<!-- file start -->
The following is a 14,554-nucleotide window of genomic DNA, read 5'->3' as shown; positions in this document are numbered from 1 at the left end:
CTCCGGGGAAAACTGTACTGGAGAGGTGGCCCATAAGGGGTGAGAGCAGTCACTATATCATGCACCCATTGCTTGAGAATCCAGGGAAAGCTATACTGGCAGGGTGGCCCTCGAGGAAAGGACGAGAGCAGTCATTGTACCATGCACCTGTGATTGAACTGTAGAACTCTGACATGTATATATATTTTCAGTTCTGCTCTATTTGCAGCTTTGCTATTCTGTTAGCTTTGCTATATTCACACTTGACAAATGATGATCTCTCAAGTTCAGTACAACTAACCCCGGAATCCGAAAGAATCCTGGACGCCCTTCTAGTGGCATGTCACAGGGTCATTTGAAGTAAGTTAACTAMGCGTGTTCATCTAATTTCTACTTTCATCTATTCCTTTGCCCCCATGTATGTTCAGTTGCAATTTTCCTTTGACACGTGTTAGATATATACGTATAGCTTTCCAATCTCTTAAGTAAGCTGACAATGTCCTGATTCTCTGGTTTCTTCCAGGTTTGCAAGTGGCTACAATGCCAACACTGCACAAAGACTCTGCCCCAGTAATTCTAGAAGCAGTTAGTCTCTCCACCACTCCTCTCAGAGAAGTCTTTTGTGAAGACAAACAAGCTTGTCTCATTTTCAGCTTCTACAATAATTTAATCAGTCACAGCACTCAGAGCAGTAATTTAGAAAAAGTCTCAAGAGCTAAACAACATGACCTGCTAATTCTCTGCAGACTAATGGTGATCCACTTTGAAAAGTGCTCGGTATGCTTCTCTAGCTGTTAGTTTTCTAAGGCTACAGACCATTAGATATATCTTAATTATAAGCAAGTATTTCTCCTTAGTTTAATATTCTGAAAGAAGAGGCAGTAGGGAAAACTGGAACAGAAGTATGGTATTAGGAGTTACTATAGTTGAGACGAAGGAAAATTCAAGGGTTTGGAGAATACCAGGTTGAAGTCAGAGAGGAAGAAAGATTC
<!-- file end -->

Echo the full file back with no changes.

The following is a 14,554-nucleotide window of genomic DNA, read 5'->3' as shown; positions in this document are numbered from 1 at the left end:
CTCCGGGGAAAACTGTACTGGAGAGGTGGCCCATAAGGGGTGAGAGCAGTCACTATATCATGCACCCATTGCTTGAGAATCCAGGGAAAGCTATACTGGCAGGGTGGCCCTCGAGGAAAGGACGAGAGCAGTCATTGTACCATGCACCTGTGATTGAACTGTAGAACTCTGACATGTATATATATTTTCAGTTCTGCTCTATTTGCAGCTTTGCTATTCTGTTAGCTTTGCTATATTCACACTTGACAAATGATGATCTCTCAAGTTCAGTACAACTAACCCCGGAATCCGAAAGAATCCTGGACGCCCTTCTAGTGGCATGTCACAGGGTCATTTGAAGTAAGTTAACTAMGCGTGTTCATCTAATTTCTACTTTCATCTATTCCTTTGCCCCCATGTATGTTCAGTTGCAATTTTCCTTTGACACGTGTTAGATATATACGTATAGCTTTCCAATCTCTTAAGTAAGCTGACAATGTCCTGATTCTCTGGTTTCTTCCAGGTTTGCAAGTGGCTACAATGCCAACACTGCACAAAGACTCTGCCCCAGTAATTCTAGAAGCAGTTAGTCTCTCCACCACTCCTCTCAGAGAAGTCTTTTGTGAAGACAAACAAGCTTGTCTCATTTTCAGCTTCTACAATAATTTAATCAGTCACAGCACTCAGAGCAGTAATTTAGAAAAAGTCTCAAGAGCTAAACAACATGACCTGCTAATTCTCTGCAGACTAATGGTGATCCACTTTGAAAAGTGCTCGGTATGCTTCTCTAGCTGTTAGTTTTCTAAGGCTACAGACCATTAGATATATCTTAATTATAAGCAAGTATTTCTCCTTAGTTTAATATTCTGAAAGAAGAGGCAGTAGGGAAAACTGGAACAGAAGTATGGTATTAGGAGTTACTATAGTTGAGACGAAGGAAAATTCAAGGGTTTGGAGAATACCAGGTTGAAGTCAGAGAGGAAGAAAGATTC